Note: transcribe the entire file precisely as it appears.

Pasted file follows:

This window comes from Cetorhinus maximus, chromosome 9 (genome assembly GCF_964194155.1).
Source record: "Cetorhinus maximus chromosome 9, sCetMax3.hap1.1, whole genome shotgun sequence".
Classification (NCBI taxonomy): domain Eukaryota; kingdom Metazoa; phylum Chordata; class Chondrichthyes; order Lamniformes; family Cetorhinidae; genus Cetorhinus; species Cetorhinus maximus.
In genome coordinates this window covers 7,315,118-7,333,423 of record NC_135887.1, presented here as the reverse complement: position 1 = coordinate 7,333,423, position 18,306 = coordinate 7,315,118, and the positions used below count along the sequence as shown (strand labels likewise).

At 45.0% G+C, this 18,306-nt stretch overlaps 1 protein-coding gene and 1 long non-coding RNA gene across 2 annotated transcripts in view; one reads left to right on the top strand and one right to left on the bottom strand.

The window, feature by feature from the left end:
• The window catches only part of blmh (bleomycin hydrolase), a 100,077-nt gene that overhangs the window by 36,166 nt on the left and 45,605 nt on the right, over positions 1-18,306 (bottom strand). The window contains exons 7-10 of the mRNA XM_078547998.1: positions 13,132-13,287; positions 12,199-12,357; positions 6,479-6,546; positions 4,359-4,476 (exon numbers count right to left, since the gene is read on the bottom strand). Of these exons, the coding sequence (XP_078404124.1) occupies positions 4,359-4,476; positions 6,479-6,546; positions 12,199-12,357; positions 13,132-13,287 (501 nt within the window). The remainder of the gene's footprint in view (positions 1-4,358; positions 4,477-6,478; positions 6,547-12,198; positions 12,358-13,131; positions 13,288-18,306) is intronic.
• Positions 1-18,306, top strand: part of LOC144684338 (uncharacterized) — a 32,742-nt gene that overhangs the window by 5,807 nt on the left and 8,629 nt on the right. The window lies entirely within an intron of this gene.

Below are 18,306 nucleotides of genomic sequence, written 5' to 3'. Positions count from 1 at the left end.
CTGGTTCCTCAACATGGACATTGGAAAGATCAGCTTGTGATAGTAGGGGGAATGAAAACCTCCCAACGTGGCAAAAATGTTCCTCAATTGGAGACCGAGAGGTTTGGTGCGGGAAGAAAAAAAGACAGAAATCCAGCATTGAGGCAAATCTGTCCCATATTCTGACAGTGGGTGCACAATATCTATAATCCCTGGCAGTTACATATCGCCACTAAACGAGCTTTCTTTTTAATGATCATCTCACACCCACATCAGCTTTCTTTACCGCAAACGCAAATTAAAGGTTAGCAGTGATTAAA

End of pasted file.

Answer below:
This window comes from Cetorhinus maximus, chromosome 9 (genome assembly GCF_964194155.1).
Source record: "Cetorhinus maximus chromosome 9, sCetMax3.hap1.1, whole genome shotgun sequence".
Classification (NCBI taxonomy): domain Eukaryota; kingdom Metazoa; phylum Chordata; class Chondrichthyes; order Lamniformes; family Cetorhinidae; genus Cetorhinus; species Cetorhinus maximus.
In genome coordinates this window covers 7,315,118-7,333,423 of record NC_135887.1, presented here as the reverse complement: position 1 = coordinate 7,333,423, position 18,306 = coordinate 7,315,118, and the positions used below count along the sequence as shown (strand labels likewise).

At 45.0% G+C, this 18,306-nt stretch overlaps 1 protein-coding gene and 1 long non-coding RNA gene across 2 annotated transcripts in view; one reads left to right on the top strand and one right to left on the bottom strand.

The window, feature by feature from the left end:
• The window catches only part of blmh (bleomycin hydrolase), a 100,077-nt gene that overhangs the window by 36,166 nt on the left and 45,605 nt on the right, over positions 1-18,306 (bottom strand). The window contains exons 7-10 of the mRNA XM_078547998.1: positions 13,132-13,287; positions 12,199-12,357; positions 6,479-6,546; positions 4,359-4,476 (exon numbers count right to left, since the gene is read on the bottom strand). Of these exons, the coding sequence (XP_078404124.1) occupies positions 4,359-4,476; positions 6,479-6,546; positions 12,199-12,357; positions 13,132-13,287 (501 nt within the window). The remainder of the gene's footprint in view (positions 1-4,358; positions 4,477-6,478; positions 6,547-12,198; positions 12,358-13,131; positions 13,288-18,306) is intronic.
• Positions 1-18,306, top strand: part of LOC144684338 (uncharacterized) — a 32,742-nt gene that overhangs the window by 5,807 nt on the left and 8,629 nt on the right. The window lies entirely within an intron of this gene.

Below are 18,306 nucleotides of genomic sequence, written 5' to 3'. Positions count from 1 at the left end.
CTGGTTCCTCAACATGGACATTGGAAAGATCAGCTTGTGATAGTAGGGGGAATGAAAACCTCCCAACGTGGCAAAAATGTTCCTCAATTGGAGACCGAGAGGTTTGGTGCGGGAAGAAAAAAAGACAGAAATCCAGCATTGAGGCAAATCTGTCCCATATTCTGACAGTGGGTGCACAATATCTATAATCCCTGGCAGTTACATATCGCCACTAAACGAGCTTTCTTTTTAATGATCATCTCACACCCACATCAGCTTTCTTTACCGCAAACGCAAATTAAAGGTTAGCAGTGATTAAA